Archive for the ‘Railways’ Category

On buying tickets

Sunday, August 12th, 2012

I like to travel around, usually by railway — it’s the most comfortable means of transportation (unless you’re talking about Ukrainian trains or French TGV). And the fastest one for short to long distances (planes are technically faster but consider time getting to the airport, from the airport, security checks…).

So to travel around you need to buy tickets (I’m not made of money to afford some magic “travel anywhere, pay monthly through nose” card) and that’s what I’m complaining about. My requirements are rather easy: you should not need to interact with people and you should be able to see what are the possibilities for the travel.

France. Le facepaume. Ticket vending machines there reflect national spirit frighteningly perfect.

Ticket vending machines.

That picture was taken in one French town near the border. There are two vending machines. To the right is French one. Here’s a short comparison with its neighbour:

  • Languages — half a dozen for one, French for another.
  • Controls — touch screen for one, weird knob with a button in centre (and you cannot change audio tracks with it).
  • Destinations — countrywide and beyond in one case, one region in the other case.

To be fair there are SNCF ticket vending machines that should offer countrywide destinations and I heard you can even get e-ticket from them and they even support other languages than French (which is the hardest to believe). The only problem that you should handle them politely (i.e. point and stick you finger as hard as possible) and I rather value my fingers.

Germany. Three years ago it was a bit quirky but they’ve upgraded vending machines software and now it’s almost perfect. Half a dozen of possible languages, rather intuitive interface, some additional features. And you can buy a ticket to the destinations in neighboring civilised countries (Switzerland and Netherlands) not served by Deutsche Bahn directly. The main WTF is that sometimes you see the trains but you cannot buy a ticket for them there (probably some special trains?).

Netherlands. I’ve used it only once but I remember it being pretty decent.

Sweden. Pretty decent ticket vending machines, I like the additional features like printing bought e-ticket (and you can get it in many other places too). Also I like the fact they have both touch screen and real keyboard and trackball. The only downsides are that it’s a bit slow and that it does not deal with cash and accepts only cards. Sweden is an advanced country after all, you can pay with card almost everywhere but it sucks to be foreigner from a mostly cash-based country (i.e. me few years ago).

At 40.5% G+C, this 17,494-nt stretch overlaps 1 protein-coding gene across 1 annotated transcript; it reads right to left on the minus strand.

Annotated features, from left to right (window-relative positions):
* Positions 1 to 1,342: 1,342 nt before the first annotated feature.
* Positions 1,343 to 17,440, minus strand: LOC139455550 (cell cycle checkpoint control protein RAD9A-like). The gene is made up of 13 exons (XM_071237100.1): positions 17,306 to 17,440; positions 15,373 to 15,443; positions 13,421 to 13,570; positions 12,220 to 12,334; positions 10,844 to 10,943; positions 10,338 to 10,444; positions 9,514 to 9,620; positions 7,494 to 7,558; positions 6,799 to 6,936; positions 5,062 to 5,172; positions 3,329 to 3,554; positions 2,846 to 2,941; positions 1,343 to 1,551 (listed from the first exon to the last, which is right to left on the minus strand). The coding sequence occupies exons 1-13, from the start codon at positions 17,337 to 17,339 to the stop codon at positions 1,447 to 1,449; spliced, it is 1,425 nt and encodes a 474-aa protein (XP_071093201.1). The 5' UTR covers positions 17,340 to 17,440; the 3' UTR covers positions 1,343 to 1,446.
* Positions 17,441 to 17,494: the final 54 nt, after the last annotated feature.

Switzerland. Simply WTFiest ticket vending machines. They might be the reason most people buy rail pass instead. You can buy a ticket but it will ask you which route you prefer and it’s not optional. But it’s compensated by the fact it does not offer you any information on trains. You bought your ticket from A to B via C, now go and find what train goes that way in some other place.

Ukraine. In my opinion it should just give up that automated system for ticket sales (made in Soviet times) and cashier should write tickets by hand. Then it will be perfect stone age. I heard there are some advancements in that area: you can now buy e-ticket (but you still need to go to the ticket office where they print it out) and there are talks about removing the requirement to show your ID during ticket purchase. And if you don’t speak Russian you’d better not try buying tickets at all.

German Transport

Thursday, July 15th, 2010

Looks like people expect rants about transport from me. OK, here’s what should be the last in that series — regional and urban rail transport.

There are several types of rail transport:

  • Trams (Strassenbahn)
  • Commuter trains (S-Bahn)
  • Underground (U-Bahn)

In theory, trams go in cities on the ground, U-Bahn goes under the ground and S-Bahn goes to suburbs and S-Bahn trains look like this.

But during my travels I’ve seen it’s not completely true.


This city has a proper system with all three components, nothing peculiar at all.


Proper trams and S-Bahn, nothing peculiar. But Neckar valley views are impressive.


Proper S-Bahn but their U-Bahn reminds me of trams for some reason. They have underground trains with maximum of two carriages (or one articulated) with third rail between usual two. I heard they’re better at cars though.


This is rather small city so they have only one proper S-Bahn route — to Heidelberg and Mannheim, the rest of S-Bahn routes are served by trams, the same trams serve internal routes. Yet this network is quite extensive, I’d never believe that I can visit famous Russian resort (Baden-Baden) by tram — and that’s in 30 kilometres from Karlsruhe!


I visited Berlin to attend live IRC chat (aka LinuxTag) yet I’ve tried to look at local transport system.

U-Bahn is curious, they have two kinds of trains: narrow and not so narrow. Both seem to have the same types of trains in two different sizes though. A pleasant surprise is that it actually works even at night, not all of the lines though.

S-Bahn is actually can be described as “U-Bahn that shares some tracks with railroad”. Honestly, it’s the same third rail system as any underground and if not for the line naming (S1, S2, … versus U1, U2, …) you cannot distinguish them; even the trains are similar. And I have an impression that it does not serve much of the suburbs either.

I heard they also have trams but never seen those.

Some Observations on Transport Infrastructure

Thursday, March 25th, 2010

Today I’d like to rant about the ways transport is organised in different places I’ve visited so far.